Charging tourists to walk across the national landmark is unlikely to happen but underscores a growing deficit problem
Officials in California are considering a proposal that would implement a toll for pedestrians and cyclists who cross the iconic Golden Gate Bridge. Charging money to traverse the popular tourist attraction is one of a more than 40 solutions that special district authorities will consider Friday, in an effort to avoid a projected deficit of more than $200 million.
The body that oversees the bridge, known as the Golden Gate Bridge, Highway and Transportation District, says that if no changes are made to current operations, they expect to be running at a deficit of $33 million in five years, up to $210 million in 10 years. The authority recently committed to new projects like helping to fund a $76 million suicide net, in addition to paying for expensive upkeep that will make the bridge more resistant to earthquakes.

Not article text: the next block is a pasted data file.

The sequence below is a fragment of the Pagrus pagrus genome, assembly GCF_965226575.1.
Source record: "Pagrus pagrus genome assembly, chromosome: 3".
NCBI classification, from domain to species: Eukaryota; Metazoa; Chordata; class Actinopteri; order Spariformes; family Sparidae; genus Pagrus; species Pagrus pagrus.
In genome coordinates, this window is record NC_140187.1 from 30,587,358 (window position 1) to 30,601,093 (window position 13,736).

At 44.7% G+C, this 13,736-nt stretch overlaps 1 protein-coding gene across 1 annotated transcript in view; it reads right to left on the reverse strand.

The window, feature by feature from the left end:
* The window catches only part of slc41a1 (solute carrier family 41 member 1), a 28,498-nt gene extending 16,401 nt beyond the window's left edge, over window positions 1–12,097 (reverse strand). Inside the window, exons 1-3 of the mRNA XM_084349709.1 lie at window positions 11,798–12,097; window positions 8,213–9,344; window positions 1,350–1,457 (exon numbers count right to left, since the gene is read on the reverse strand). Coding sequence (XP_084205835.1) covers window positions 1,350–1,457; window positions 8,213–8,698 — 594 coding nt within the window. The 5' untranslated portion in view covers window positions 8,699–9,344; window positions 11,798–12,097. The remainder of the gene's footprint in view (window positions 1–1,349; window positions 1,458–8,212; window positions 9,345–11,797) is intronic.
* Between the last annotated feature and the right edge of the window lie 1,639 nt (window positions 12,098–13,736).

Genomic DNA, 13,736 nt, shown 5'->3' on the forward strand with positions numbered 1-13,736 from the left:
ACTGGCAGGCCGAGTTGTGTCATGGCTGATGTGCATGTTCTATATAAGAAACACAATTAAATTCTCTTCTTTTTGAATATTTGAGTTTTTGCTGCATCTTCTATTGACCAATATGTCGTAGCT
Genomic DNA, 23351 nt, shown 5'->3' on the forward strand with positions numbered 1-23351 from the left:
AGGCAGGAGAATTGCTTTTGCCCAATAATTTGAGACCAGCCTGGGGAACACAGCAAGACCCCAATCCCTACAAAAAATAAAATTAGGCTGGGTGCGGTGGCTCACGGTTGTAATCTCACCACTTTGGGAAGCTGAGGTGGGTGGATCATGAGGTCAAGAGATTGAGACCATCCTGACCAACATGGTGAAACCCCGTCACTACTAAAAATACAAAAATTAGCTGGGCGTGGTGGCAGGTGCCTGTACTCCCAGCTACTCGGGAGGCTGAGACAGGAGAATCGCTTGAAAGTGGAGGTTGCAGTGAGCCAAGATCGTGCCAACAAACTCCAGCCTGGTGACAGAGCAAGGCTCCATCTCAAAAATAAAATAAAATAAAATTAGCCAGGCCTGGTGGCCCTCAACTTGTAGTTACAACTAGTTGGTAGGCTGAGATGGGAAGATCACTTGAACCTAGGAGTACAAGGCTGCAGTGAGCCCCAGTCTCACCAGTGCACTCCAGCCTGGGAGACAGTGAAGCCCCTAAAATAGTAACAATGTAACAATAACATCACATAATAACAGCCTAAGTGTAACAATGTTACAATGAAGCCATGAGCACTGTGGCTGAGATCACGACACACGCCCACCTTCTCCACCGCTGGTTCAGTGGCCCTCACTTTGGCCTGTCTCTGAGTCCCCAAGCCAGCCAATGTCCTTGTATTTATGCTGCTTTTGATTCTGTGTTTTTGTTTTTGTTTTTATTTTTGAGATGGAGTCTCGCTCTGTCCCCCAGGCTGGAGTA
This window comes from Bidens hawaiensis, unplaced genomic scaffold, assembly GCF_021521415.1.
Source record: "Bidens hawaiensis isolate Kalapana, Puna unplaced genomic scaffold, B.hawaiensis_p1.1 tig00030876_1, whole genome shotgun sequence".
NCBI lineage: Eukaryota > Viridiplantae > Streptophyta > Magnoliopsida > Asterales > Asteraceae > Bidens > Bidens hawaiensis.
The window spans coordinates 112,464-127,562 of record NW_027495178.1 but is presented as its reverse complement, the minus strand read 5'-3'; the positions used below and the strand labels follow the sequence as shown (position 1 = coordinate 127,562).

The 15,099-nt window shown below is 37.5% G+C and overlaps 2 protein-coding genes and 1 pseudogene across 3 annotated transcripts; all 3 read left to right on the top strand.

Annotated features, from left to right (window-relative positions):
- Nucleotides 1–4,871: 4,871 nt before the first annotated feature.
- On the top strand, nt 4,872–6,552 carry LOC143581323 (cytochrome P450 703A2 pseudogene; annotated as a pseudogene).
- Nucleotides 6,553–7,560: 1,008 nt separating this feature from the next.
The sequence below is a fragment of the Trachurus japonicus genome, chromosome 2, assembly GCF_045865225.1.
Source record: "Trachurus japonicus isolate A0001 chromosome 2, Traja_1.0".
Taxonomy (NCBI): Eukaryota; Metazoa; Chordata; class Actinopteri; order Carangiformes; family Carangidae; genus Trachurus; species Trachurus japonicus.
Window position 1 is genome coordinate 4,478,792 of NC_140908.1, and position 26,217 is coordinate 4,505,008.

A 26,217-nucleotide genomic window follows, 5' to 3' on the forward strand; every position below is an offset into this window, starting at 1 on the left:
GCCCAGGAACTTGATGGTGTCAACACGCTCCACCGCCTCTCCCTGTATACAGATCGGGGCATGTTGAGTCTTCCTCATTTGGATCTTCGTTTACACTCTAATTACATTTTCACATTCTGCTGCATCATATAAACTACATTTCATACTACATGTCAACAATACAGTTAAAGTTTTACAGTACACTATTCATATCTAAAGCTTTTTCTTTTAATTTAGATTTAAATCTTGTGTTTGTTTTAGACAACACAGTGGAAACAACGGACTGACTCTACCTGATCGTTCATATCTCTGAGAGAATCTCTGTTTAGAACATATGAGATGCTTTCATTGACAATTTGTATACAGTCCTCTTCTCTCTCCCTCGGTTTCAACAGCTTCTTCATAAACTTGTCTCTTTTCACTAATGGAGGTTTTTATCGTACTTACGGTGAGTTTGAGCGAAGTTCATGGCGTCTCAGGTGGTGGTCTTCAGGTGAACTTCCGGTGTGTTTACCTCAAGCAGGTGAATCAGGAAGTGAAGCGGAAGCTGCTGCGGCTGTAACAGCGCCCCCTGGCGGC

About 10,000 pedestrians roll across the Golden Gate Bridge every day, according to current estimates from the district, along with 6,000 bikes, which could help offset those costs. A district official, however, told TIME that the new toll proposals are unlikely to see the light of day after the district’s Board of Directors hears them, given how politically unpopular pedestrian and cyclist fees would be.
The money the district needs is more likely to come from proposals to outsource jobs and labor negotiations, as well as the most traditional source: increased fares for the some 40 million cars that traverse the bridge each year. Only those vehicles traveling southbound, into the city, are charged the basic toll of $7, which will may be increased to $8 in the next few years.